sharing is the law, 2004, 3 lightjet photographs, 76.2 x 95.3 cm each.
About the Artwork
Sandra Semchuk and James Nicholas use photography, videos, performances, and writing to explore their relationship to each other, their relationships to the land, and the relationships between Indigenous and non-Indigenous peoples.
In sharing is the law, the artists tell us a personal story about these relationships, and how they are affected by colonialism. Before making this artwork, Sandra attended a conference where an Elder had spoken about the importance of generosity in Cree culture. The Elder spoke about how generosity has been turned upside-down for Cree peoples; they are now expected to rely on the Canadian government for generosity. Sandra began to realize the sadness that this must cause her Cree husband, James.
Sandra wanted to note the generosity that Cree peoples have shown her, and asked James how to say “thank-you for sharing the land,” in Cree. She was surprised when he became angry at this question. His reply to her is part of this artwork: “You don’t understand, sharing is the law. The land owns itself.”
About the Artists
James Nicholas was a part of the Bird Clan of the Nisichawayasihk Cree Nation (which used to be known as Nelson House). Even though he attended residential school at the age of eight, he still grew up with the strong presence of Indigenous ways of life. His family were trappers and practiced traditional medicine.
James grew up to be a community leader to the Nisichawayasihk Cree Nation. He used his education to fight for the rights of Indigenous peoples. He was a lover of languages, and poetry is an important part of his artworks.
James moved to Vancouver to become an actor, writer, filmmaker, and photographer. This is where he met Sandra Semchuk.
Sandra Semchuk is a photographer who grew up in Meadow Lake, Saskatchewan. Her family is Ukrainian-Canadian. Her father Martin Semchuk was a socialist, who worked to bring social changes like Medicare to Saskatchewan. Through her photographs and videos, she explores the complex ways people relate to each other.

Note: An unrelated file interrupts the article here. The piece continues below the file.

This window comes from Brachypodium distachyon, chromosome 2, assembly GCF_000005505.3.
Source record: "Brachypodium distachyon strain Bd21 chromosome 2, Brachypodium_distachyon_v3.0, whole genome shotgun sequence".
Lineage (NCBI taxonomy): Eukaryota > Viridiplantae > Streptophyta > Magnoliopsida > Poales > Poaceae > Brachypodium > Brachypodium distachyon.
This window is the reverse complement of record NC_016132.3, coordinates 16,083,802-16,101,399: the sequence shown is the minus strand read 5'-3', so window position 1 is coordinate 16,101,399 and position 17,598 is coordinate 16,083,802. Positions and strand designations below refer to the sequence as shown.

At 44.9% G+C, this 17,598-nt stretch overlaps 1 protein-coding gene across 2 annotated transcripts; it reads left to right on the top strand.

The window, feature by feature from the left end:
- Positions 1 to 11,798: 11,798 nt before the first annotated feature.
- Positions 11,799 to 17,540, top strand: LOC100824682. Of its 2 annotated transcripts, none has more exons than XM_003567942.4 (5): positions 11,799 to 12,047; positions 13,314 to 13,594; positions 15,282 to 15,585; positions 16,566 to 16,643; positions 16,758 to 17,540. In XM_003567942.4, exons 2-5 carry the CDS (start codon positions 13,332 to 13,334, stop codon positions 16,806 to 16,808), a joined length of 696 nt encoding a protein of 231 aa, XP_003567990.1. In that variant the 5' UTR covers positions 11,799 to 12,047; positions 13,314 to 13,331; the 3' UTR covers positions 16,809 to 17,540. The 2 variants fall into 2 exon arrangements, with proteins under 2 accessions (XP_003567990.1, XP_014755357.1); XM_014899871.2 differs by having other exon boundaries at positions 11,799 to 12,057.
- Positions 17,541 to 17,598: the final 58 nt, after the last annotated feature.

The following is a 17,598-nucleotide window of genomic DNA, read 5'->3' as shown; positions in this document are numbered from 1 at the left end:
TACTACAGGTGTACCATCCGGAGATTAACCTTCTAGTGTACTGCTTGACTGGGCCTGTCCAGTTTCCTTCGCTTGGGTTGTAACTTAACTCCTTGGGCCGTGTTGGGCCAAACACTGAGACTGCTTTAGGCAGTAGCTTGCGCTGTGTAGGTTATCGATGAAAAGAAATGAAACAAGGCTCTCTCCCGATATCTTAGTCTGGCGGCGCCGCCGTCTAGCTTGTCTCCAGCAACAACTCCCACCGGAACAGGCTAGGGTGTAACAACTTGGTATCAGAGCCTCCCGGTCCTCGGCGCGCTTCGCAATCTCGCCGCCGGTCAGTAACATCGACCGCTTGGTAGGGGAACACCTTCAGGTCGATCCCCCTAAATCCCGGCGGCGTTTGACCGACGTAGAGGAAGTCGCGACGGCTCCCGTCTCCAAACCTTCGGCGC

Sandra and James met in 1994, and were married soon after. They began to create artworks together, using poetry, photography, video, and performances.
Sadly, James passed away in in an accident at a fishing camp on the Fraser River.
Things to Think About
- Sandra and James often use their artworks to talk about the idea of being a witness—of seeing things happen and being able to hold on to the memories of those things in case they need to be shared. In sharing is the law, what are Sandra and James witnessing?
- Many of these artist’s works explore colonialism—when one group of people try to take control over a place and/or another group of people. Discuss what you know about colonialism in Canada with your family.
- Sandra and James’ artworks are often a dialogue, or conversation, between two people or groups of people. Dialogues can be an important part of understanding each other and working out fights. Have you ever had an important dialogue with someone? After having that dialogue, were there any actions you also had to take to make things better?
Post your artwork online using the hashtag #studiosundayyqr!
Sandra and James use both pictures and poetry to tell us their stories. Create a collage using found images and text that tells a story about you or your family.
CREATE A COLLAGE
What you Need:
- Magazines, old calendars, or old books
- Glue stick
- Large paper for base of collage
- Coloured paper
What you Do:
- Think of a story about something that happened to you or your family. Think of what happened at the beginning, the middle, and the end of that story.
- Using collaging materials like old magazines and calendars, find a picture for each part of your story. Glue your beginning, middle and end pictures down on a large piece of paper.
- Think about how James and Sandra use words in their artwork. Can you think of a couple of words you would like to add to each picture? These could be single words, or short phrases. You can add these words into your artwork by cutting them out of magazines and gluing them down, by cutting them out of coloured paper and gluing them in, or by writing them with markers right onto your collage. Don’t worry about writing out the whole story- your pictures will help to tell your story too.
- Add anything you would like to your collage, such as more cut out pictures, coloured paper shapes, or drawings.
- hare your story with someone.
- For older children: Think about what your story tells others about your worldview.